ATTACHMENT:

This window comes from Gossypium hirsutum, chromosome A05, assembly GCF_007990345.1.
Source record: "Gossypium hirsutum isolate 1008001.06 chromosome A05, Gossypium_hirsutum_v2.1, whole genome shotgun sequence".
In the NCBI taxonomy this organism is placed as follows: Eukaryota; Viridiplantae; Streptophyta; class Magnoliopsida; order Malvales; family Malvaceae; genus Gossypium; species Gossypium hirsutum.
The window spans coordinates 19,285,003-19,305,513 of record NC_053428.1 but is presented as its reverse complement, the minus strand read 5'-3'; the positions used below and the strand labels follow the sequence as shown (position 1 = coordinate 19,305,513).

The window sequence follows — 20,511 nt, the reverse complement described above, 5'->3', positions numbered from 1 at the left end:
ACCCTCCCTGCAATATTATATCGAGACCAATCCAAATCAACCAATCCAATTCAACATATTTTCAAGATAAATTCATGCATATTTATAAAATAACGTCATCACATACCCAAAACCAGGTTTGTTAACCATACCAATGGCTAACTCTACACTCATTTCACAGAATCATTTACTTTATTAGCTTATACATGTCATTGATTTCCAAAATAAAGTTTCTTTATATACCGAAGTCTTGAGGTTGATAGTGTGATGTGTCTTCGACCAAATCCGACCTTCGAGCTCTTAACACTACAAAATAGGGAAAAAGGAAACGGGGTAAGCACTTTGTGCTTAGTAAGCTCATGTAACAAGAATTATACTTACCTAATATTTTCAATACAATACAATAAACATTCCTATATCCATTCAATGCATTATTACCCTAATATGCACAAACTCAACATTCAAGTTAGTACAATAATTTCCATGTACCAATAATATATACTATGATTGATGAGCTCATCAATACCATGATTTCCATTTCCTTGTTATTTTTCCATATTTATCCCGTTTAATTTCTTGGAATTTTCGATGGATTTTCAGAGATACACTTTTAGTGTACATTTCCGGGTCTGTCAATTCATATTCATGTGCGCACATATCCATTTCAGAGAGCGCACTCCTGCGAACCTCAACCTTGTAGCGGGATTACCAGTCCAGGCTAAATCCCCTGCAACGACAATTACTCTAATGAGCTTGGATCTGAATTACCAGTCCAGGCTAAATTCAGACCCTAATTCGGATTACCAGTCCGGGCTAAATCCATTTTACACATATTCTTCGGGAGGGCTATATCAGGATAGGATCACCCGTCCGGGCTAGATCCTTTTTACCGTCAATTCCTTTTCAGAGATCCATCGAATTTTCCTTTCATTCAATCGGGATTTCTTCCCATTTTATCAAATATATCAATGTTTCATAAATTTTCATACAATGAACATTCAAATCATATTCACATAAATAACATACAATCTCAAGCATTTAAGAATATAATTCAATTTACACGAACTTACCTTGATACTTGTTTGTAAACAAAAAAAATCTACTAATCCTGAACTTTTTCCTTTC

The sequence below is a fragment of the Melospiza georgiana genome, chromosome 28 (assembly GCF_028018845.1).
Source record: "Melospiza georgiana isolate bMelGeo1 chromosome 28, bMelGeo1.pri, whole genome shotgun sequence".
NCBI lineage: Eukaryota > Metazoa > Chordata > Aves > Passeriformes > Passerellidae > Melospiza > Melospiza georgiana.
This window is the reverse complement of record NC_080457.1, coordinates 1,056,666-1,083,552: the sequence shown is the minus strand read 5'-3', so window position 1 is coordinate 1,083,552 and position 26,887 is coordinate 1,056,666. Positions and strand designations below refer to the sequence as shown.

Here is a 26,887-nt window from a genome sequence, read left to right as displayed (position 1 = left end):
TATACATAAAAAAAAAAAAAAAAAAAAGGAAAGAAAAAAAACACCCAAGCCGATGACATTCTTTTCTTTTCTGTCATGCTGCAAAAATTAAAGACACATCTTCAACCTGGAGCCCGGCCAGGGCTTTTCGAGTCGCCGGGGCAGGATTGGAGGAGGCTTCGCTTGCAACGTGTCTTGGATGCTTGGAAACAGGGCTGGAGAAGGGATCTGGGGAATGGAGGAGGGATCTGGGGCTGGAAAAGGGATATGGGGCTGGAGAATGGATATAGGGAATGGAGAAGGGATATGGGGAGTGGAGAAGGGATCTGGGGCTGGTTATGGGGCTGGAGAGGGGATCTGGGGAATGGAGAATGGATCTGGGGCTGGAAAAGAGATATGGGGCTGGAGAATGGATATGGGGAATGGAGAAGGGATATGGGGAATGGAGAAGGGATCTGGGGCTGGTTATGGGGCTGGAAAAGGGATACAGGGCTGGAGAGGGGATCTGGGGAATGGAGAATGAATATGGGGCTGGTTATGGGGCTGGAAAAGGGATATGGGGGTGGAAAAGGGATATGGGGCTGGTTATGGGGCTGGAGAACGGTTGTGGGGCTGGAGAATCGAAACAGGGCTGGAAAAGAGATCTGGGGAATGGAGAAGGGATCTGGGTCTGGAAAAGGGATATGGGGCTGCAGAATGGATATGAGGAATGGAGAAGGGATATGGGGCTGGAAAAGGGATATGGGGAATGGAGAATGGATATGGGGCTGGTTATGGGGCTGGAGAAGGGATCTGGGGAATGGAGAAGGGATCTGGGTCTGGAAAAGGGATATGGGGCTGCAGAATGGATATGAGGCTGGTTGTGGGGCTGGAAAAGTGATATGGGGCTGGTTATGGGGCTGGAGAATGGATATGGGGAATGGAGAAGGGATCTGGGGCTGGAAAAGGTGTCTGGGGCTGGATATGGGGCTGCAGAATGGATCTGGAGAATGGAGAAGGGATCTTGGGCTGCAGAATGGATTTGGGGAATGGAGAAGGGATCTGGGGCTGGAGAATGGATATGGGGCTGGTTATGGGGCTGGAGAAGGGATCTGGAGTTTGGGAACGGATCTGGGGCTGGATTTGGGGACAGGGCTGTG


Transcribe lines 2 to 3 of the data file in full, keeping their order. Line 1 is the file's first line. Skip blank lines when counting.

Source record: "Gossypium hirsutum isolate 1008001.06 chromosome A05, Gossypium_hirsutum_v2.1, whole genome shotgun sequence".
In the NCBI taxonomy this organism is placed as follows: Eukaryota; Viridiplantae; Streptophyta; class Magnoliopsida; order Malvales; family Malvaceae; genus Gossypium; species Gossypium hirsutum.